JAN MOIR: I’ve admired US media queens Oprah Winfrey and Gayle King for years, but NOT now they’ve cloaked themselves as superhero apologists for Meghan and Harry
Are we all watching The Oprah and Gayle Show? Pass me the popcorn, I don’t want to miss a minute.
Not only are Oprah Winfrey and Gayle King close friends, they are two of the most powerful media figures in the U.S.
Oprah is a billionaire business and entertainment mogul, while Gayle is an award-winning journalist and host of the CBS This Morning Show.
I have admired them both for years. Until now.
For the two women have assigned themselves strange new roles, far beyond their remit as supposedly objective journalists.
Oprah Winfrey and Gayle King (pictured in 2010) are two of the most powerful media figures in the U.S
Without so much as a curtsey or even a fleeting grasp of British history, the pair have cloaked themselves as superhero cheerleaders, apologists, spokespeople, champions and chief supporters of and for the Duke and Duchess of Sussex.
How did we get here, to this treacly plateau of puff after every little Harry and Meghan huff?
First with Oprah’s CBS TV special, in which the chat-show veteran allowed the Sussexes to unfurl their moany banner of ‘truth’ without correction or intervention, even when being pelted by inconsistencies and inaccuracies.
Now TV host Gayle has picked up the baton to propound the Sussexian view of events; a version which always puts H&M as the innocents at the mercy of cruel forces trying to deprive them of their titles, money and prestige.
This week, Gayle seems to have become their unofficial mouthpiece, revealing on her show that talks between Prince Harry and his father and brother had been ‘unproductive’.
Also that Prince Harry had a deal with CBS to pull the interview should his grandfather Prince Philip die during the Sussex publicity campaign.
Can that possibly be true? Sorry, kids. Oprah and Gayle don’t have time to check that kind of detail. Let’s move on.
So unflinching is their devotion to Harry and Meghan, one has to wonder how deeply both women are involved in the lives of the Sussexes.
The Duke and Duchess of Sussex during their two-hour CBS interview with Oprah Winfrey
From early meetings at Kensington Palace to wedding and baby shower invitations, Oprah and Gayle have been at every unfolding chapter of the Megxit story.
Oprah even seemed to facilitate the Sussexes’ temporary move to her friend Tyler Perry’s house in Los Angeles. And the couple, plus baby Archie, stayed with her at one point — and now they are neighbours in Montecito. Cosy!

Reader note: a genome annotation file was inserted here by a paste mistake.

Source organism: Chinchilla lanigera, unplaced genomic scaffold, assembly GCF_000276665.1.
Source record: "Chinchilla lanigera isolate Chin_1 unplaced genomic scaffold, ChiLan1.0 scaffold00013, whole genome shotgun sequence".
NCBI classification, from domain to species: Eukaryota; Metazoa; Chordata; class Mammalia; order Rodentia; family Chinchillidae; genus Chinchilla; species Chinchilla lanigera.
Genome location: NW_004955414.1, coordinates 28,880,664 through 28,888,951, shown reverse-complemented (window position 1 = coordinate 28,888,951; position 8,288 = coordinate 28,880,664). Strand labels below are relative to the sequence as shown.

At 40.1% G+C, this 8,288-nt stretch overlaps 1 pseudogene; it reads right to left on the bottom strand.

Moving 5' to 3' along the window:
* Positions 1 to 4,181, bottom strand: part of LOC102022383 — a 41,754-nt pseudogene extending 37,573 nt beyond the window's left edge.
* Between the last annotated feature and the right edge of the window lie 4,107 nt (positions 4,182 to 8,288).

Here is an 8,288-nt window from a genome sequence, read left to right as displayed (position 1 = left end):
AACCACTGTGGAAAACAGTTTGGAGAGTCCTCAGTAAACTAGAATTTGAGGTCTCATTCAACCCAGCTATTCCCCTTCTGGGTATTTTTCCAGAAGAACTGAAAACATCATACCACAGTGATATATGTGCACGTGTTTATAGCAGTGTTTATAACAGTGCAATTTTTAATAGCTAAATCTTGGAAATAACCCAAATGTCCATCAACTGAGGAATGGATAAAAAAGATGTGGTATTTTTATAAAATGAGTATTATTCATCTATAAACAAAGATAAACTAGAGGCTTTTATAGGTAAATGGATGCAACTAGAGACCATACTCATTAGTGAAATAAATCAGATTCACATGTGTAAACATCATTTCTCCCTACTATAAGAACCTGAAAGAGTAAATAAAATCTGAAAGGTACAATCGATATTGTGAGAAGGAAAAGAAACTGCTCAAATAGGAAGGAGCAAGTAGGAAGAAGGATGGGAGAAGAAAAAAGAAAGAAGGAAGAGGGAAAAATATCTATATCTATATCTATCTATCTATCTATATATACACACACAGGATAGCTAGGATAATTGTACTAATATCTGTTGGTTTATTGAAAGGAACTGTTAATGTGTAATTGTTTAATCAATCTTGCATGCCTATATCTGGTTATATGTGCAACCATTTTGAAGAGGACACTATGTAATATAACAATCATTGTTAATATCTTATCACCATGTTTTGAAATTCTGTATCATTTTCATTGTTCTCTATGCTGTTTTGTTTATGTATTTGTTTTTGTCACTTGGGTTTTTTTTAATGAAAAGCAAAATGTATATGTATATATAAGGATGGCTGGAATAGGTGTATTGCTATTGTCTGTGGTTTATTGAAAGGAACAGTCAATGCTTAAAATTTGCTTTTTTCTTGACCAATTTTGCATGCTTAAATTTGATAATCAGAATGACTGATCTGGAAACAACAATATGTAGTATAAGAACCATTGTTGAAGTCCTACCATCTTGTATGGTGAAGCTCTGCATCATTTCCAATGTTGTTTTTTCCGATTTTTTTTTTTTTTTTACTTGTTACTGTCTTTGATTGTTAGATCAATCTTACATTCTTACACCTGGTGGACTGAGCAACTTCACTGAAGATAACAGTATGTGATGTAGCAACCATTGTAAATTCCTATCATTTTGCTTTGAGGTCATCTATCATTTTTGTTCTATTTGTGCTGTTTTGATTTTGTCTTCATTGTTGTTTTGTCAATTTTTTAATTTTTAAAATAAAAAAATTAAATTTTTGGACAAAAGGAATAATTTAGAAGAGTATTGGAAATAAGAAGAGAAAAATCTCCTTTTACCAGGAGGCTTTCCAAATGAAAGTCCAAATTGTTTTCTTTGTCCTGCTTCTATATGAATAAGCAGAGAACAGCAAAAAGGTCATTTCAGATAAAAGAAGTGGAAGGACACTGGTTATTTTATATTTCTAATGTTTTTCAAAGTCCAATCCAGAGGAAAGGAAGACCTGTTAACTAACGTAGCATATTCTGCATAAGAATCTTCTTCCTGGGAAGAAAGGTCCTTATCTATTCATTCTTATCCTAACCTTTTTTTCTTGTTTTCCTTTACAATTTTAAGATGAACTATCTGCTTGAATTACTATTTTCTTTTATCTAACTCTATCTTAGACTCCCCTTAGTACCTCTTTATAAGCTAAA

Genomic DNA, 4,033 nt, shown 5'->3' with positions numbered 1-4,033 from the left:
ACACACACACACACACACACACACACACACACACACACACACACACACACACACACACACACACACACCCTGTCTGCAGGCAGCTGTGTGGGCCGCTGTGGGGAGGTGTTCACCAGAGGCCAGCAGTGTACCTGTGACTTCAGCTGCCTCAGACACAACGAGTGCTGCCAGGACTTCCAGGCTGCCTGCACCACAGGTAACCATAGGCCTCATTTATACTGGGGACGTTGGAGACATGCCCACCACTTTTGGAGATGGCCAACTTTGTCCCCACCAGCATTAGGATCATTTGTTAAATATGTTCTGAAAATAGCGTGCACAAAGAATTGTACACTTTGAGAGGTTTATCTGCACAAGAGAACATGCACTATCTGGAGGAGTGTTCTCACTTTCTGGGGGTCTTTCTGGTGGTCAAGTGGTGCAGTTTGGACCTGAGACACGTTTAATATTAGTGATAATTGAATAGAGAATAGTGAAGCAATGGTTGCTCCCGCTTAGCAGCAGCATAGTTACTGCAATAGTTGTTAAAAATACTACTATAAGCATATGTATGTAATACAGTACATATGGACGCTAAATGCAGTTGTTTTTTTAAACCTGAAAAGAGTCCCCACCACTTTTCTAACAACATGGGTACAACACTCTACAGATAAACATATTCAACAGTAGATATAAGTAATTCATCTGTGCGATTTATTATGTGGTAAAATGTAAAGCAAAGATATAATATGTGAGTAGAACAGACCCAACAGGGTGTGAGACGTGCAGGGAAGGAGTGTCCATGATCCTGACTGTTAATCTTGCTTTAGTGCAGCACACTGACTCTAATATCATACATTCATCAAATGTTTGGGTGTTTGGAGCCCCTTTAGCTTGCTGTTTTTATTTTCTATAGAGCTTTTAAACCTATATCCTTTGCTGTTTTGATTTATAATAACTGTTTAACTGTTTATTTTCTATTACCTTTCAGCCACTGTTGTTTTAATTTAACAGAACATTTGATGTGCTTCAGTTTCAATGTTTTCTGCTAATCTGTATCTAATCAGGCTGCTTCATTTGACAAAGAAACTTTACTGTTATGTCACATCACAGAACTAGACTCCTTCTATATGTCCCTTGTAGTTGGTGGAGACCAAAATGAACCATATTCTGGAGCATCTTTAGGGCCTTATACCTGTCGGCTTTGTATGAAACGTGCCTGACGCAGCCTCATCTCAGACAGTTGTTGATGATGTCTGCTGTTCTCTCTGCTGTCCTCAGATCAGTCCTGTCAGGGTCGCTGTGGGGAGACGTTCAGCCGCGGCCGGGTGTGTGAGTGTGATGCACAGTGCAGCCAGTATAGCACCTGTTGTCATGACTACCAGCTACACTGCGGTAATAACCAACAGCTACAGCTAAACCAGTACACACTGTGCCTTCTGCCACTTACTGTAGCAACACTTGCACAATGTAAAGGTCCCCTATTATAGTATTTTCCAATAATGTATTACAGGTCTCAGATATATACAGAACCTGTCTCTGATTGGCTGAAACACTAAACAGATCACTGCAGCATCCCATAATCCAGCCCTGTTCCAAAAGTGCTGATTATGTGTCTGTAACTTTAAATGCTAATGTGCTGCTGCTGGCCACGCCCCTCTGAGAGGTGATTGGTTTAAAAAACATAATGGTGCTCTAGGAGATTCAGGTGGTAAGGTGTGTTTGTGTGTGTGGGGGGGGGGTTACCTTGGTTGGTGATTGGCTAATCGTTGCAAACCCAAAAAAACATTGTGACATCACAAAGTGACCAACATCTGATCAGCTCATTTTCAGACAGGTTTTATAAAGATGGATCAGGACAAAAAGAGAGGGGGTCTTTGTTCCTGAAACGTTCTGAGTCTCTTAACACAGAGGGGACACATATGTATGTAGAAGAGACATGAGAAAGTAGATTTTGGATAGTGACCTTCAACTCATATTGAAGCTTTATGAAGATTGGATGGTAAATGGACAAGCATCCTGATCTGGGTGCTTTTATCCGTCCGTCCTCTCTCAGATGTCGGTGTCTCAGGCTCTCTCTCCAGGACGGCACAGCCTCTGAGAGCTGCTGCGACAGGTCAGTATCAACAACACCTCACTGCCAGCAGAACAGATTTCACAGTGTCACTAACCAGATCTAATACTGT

Perhaps Oprah — and Gayle — are so protective because it is they who are the geese who laid the royal golden eggs, and they’ll protect their investment at all costs, even if that cost is the truth.
For example, the doctored montage of newspaper headlines shown during the Oprah interview were meant to suggest the British Press (hurrah!) were racist and anti-Meghan.
Yet many of these headlines were edited or taken out of context, while others were from non-British titles. Yet CBS (boo!) will not remove them, for reasons that are unclear. Or are they?
This week, Miss King took the tiny opportunity to sneer at anti-Meghanist Piers Morgan. She claimed he was ‘sacked’ from his Good Morning Britain show after 57,000 complaints to Ofcom.
This followed Morgan saying he did not believe anything the Duchess of Sussex said, particularly not her assertions that in 2019 she thought about killing herself (and therefore her unborn baby, too).
Who can know of the sorrow that engulfs the troubled mind?
Yet surely one can sympathise with the Duchess’s predicament while still understanding that it is important to note and report that Morgan, in fact, resigned from GMB — and more than 200,000 people have signed a petition begging him to stay.
Prince Harry and Meghan Markle attending the Commonwealth Day Service in 2020
Yet all this was ignored by Miss King; dismissed as inconvenient truths which do not tally with the cherished Sussex- centric narrative.
Meanwhile, it does not take a huge stretch of the imagination to understand how Oprah and Meghan came to bond in such a powerful way.
Oprah is blessed with great personal warmth, but is also tough and controlling, with a notorious reputation for cutting off those who cross her or displease her. Sounds familiar?
She also believes it is important for people to tell their own story, which is ironic, given that she is know to have made her own employees sign draconian Non-Disclosure Agreements, preventing them from ever talking about working with her.
Were they silent — or silenced? Both, actually. And how.
Over the decades, Oprah became famous for the choreographed voyeurism of her talk shows. It was only later that she moved into celebrity interviews, and her 1993 sit down with Michael Jackson was a classic.
This week, Miss King took the tiny opportunity to sneer at anti-Meghanist Piers Morgan
‘I’ve had very little plastic surgery,’ he told her, and insisted he was a normal guy who loved his girlfriend, Brooke Shields. Oprah sympathised with his complaints about ‘cruel’ tabloid speculation — much of which later turned out to be true.